Friday’s the day everyone in the Legislature has been waiting for this year.
No, it’s not that big steak fry the senators all talk about. It’s the day the new tax revenue forecasts will be made by the Nebraska Economic Forecasting Advisory Board.
Feb. 24 — let’s call it “forecast-ageddon”!
The mostly obscure, nine-member board of business operators, bankers and economists meets two to three times a year to project how much sales, income and miscellaneous taxes (liquor taxes and such) the state can expect in the upcoming months.
It sets a benchmark on how much the state can spend. If forecasts are too low, it’s time to cut spending or raise taxes; if they’re too high, it’s time to plump up the cash reserves, give some back in the form of tax cuts or spend away on new programs or projects.
Recent forecasts have been on the gloomy side, leaving state legislators to cut spending and programs and hold off on tax cuts. But Gov. Heineman is among those thinking that better days are ahead and that the state has enough money now to afford a $130 million a year tax cut.
There are many doubters, and Friday’s forecast will shed some light, hopefully, on who’s right — those who think happy times are here again and the state can afford $95 million in new University of Nebraska construction projects, the governor’s tax cuts and a bunch of tax exemptions; or those who think we should hold tight and watch our purse strings.
A new group, the OpenSky Policy Institute, chimed in this week. It said that unless the new tax forecasts are amazingly good, the state ought to hold back on tax cuts. The state can’t afford them, the group said, and besides, states don’t cut taxes when they’re facing a budget gap in the future (projected at over $600 million in the next biennium).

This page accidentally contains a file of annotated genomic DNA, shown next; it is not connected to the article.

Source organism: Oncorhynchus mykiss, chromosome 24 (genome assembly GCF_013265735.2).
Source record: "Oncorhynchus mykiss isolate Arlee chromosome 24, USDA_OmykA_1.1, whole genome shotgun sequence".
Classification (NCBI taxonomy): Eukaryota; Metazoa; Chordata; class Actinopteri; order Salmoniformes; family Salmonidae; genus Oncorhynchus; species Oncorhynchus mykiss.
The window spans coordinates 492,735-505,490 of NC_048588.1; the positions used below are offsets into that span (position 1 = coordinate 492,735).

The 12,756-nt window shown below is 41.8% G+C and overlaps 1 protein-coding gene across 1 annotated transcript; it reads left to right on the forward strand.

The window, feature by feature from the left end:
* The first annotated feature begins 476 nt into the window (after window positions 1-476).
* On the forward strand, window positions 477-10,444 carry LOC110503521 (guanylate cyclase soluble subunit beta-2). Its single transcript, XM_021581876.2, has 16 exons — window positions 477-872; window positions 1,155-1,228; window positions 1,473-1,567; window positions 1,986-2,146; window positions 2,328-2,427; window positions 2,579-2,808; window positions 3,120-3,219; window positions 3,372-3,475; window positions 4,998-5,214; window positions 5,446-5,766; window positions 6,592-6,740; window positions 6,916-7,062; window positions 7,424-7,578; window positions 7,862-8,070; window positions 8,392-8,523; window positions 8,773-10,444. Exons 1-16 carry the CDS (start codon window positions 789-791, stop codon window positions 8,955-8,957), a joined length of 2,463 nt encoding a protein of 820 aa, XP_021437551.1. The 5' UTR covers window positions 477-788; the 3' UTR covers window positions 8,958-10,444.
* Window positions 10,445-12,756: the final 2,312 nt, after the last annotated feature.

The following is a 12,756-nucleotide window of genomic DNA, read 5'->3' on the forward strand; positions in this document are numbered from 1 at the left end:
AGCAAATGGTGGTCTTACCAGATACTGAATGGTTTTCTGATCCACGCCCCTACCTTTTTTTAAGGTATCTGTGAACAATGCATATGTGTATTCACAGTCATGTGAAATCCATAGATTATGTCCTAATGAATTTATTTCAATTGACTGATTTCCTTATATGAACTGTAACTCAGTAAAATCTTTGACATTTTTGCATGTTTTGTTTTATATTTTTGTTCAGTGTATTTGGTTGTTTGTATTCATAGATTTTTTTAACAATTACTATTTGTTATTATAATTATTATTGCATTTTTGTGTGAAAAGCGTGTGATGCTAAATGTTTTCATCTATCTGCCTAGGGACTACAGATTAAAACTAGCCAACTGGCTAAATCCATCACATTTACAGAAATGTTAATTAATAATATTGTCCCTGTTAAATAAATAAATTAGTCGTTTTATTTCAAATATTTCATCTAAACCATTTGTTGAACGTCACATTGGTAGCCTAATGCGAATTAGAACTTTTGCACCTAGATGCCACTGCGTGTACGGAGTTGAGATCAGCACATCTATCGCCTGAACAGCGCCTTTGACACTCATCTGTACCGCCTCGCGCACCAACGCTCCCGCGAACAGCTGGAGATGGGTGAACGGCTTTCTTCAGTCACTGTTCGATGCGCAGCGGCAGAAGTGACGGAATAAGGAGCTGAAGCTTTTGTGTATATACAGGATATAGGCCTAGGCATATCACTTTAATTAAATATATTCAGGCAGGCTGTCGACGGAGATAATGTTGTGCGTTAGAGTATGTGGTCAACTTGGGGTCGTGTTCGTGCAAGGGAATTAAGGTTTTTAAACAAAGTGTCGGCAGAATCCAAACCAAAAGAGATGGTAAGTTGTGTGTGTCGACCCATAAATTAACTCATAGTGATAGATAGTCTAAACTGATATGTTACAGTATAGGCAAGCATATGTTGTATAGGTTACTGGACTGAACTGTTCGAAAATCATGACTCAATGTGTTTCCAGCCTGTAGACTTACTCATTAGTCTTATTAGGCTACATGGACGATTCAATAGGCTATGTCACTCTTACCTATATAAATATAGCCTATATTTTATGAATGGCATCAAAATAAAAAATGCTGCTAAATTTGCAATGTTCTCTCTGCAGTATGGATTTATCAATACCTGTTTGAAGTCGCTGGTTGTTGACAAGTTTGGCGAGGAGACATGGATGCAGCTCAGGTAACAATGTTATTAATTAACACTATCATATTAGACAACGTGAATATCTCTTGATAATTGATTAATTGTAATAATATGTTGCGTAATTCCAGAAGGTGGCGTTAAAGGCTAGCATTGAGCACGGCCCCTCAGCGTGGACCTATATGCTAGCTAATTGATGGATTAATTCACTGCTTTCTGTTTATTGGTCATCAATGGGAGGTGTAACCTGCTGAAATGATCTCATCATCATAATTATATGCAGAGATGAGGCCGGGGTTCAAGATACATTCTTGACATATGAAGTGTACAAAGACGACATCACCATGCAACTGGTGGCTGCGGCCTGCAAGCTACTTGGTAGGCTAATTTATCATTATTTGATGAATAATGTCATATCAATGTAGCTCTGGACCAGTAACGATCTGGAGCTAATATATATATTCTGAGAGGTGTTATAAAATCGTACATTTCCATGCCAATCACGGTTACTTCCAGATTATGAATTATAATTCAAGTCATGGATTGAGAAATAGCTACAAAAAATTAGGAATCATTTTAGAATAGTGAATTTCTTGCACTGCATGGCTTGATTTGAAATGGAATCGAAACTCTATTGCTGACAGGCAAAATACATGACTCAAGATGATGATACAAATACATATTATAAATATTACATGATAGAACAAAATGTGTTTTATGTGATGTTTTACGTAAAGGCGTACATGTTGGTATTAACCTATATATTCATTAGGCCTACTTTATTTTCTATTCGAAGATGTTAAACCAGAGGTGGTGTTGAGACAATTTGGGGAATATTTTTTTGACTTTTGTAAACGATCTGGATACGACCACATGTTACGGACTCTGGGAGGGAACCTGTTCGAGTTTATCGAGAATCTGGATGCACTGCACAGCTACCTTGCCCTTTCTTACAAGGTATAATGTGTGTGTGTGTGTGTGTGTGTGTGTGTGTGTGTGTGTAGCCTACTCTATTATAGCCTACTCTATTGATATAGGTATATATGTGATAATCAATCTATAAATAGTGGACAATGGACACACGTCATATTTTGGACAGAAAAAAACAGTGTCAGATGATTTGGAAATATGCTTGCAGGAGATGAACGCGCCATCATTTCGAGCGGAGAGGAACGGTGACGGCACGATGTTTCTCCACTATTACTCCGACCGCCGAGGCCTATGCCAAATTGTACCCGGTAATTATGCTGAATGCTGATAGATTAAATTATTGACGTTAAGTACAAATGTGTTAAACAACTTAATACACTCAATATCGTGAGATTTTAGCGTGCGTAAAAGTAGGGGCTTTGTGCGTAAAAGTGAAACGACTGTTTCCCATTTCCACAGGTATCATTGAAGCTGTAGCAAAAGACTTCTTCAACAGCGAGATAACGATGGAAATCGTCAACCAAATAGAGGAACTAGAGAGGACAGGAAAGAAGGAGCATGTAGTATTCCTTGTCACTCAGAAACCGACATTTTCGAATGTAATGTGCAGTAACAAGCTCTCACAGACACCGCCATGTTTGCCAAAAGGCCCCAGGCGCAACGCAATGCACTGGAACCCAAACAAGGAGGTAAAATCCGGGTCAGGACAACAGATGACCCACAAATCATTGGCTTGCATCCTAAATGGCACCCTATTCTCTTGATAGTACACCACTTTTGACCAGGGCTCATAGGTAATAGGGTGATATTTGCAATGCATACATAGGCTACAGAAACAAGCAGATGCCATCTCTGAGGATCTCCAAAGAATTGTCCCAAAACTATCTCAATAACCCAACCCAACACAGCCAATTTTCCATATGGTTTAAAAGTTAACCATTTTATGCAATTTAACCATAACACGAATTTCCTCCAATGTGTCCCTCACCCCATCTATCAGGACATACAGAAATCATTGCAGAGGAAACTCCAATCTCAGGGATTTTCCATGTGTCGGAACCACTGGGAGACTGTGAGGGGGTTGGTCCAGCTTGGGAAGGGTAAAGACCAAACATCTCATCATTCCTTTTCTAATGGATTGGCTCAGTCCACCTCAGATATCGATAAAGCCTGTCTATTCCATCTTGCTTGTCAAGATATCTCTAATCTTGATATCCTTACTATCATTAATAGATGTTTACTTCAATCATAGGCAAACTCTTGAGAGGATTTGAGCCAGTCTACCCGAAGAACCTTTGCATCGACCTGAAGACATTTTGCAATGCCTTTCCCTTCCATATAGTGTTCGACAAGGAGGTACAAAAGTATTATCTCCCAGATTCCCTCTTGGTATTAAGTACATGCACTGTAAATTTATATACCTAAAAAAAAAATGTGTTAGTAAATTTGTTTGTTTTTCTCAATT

Even conservative State Sen. Deb Fischer of Valentine, who is running for U.S. Senate, urged caution this week. She said she was flabbergasted at the number of spending proposals and tax exemptions pitched by her colleagues this year — which all cost money and take away revenue from current state priorities. She, too, said the state can’t afford it all.
Fischer, whose father used to be a state roads director, is concerned about one spending priority in particular: her bill last year that earmarks an additional $70 million-a-year in taxpayer money for new highways.
That’s a major chunk of change, but so would $130 million in tax cuts, or $19 million for the crippled child-welfare system, or $95 million for NU.
The Speaker of the Legislature, Sen. Mike Flood of Norfolk, has talked of lawmakers mixing together a “stew” of tax cuts, spending priorities and business incentives.
Friday, the projections of the Economic Forecasting board will launch the Legislature into high fiscal gear. The Appropriations Committee will start computing how much it can spend, the Revenue Committee will figure how many taxes can be cut, and Gov. Heineman will start working on what he can get out of the pot.
Friday will tell us if there’s meat on the economic recovery in Nebraska that we can all chew on, or more stew bones ahead.